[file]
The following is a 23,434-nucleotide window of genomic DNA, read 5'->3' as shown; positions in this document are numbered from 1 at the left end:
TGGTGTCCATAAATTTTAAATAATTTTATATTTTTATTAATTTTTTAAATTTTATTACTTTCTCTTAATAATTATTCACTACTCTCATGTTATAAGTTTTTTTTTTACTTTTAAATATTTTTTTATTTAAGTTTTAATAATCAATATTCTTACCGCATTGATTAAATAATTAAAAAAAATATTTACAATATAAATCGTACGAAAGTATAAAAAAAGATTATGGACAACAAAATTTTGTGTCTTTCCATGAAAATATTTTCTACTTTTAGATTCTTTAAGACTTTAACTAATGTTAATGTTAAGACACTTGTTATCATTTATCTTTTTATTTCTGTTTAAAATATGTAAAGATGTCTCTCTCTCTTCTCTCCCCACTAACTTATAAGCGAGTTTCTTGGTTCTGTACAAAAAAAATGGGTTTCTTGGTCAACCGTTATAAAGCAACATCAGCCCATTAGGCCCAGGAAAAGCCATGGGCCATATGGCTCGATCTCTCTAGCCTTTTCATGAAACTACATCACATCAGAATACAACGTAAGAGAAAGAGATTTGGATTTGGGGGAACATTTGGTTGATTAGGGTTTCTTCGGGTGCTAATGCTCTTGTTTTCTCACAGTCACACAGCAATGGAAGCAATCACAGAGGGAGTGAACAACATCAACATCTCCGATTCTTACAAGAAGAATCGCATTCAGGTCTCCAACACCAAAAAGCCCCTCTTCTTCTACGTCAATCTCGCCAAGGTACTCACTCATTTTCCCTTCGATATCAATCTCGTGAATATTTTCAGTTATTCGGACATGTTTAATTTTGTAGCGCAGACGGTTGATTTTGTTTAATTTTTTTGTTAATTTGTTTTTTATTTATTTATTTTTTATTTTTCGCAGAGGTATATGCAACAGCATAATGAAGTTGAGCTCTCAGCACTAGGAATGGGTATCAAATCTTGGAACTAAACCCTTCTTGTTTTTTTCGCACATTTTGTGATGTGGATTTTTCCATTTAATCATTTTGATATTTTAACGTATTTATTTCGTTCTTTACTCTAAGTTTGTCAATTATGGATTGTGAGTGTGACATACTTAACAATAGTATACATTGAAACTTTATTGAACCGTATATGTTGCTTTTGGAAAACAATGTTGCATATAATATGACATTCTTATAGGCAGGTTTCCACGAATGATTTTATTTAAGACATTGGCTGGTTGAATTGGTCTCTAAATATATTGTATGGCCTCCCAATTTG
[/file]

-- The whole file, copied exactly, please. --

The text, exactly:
The following is a 23,434-nucleotide window of genomic DNA, read 5'->3' as shown; positions in this document are numbered from 1 at the left end:
TGGTGTCCATAAATTTTAAATAATTTTATATTTTTATTAATTTTTTAAATTTTATTACTTTCTCTTAATAATTATTCACTACTCTCATGTTATAAGTTTTTTTTTTACTTTTAAATATTTTTTTATTTAAGTTTTAATAATCAATATTCTTACCGCATTGATTAAATAATTAAAAAAAATATTTACAATATAAATCGTACGAAAGTATAAAAAAAGATTATGGACAACAAAATTTTGTGTCTTTCCATGAAAATATTTTCTACTTTTAGATTCTTTAAGACTTTAACTAATGTTAATGTTAAGACACTTGTTATCATTTATCTTTTTATTTCTGTTTAAAATATGTAAAGATGTCTCTCTCTCTTCTCTCCCCACTAACTTATAAGCGAGTTTCTTGGTTCTGTACAAAAAAAATGGGTTTCTTGGTCAACCGTTATAAAGCAACATCAGCCCATTAGGCCCAGGAAAAGCCATGGGCCATATGGCTCGATCTCTCTAGCCTTTTCATGAAACTACATCACATCAGAATACAACGTAAGAGAAAGAGATTTGGATTTGGGGGAACATTTGGTTGATTAGGGTTTCTTCGGGTGCTAATGCTCTTGTTTTCTCACAGTCACACAGCAATGGAAGCAATCACAGAGGGAGTGAACAACATCAACATCTCCGATTCTTACAAGAAGAATCGCATTCAGGTCTCCAACACCAAAAAGCCCCTCTTCTTCTACGTCAATCTCGCCAAGGTACTCACTCATTTTCCCTTCGATATCAATCTCGTGAATATTTTCAGTTATTCGGACATGTTTAATTTTGTAGCGCAGACGGTTGATTTTGTTTAATTTTTTTGTTAATTTGTTTTTTATTTATTTATTTTTTATTTTTCGCAGAGGTATATGCAACAGCATAATGAAGTTGAGCTCTCAGCACTAGGAATGGGTATCAAATCTTGGAACTAAACCCTTCTTGTTTTTTTCGCACATTTTGTGATGTGGATTTTTCCATTTAATCATTTTGATATTTTAACGTATTTATTTCGTTCTTTACTCTAAGTTTGTCAATTATGGATTGTGAGTGTGACATACTTAACAATAGTATACATTGAAACTTTATTGAACCGTATATGTTGCTTTTGGAAAACAATGTTGCATATAATATGACATTCTTATAGGCAGGTTTCCACGAATGATTTTATTTAAGACATTGGCTGGTTGAATTGGTCTCTAAATATATTGTATGGCCTCCCAATTTG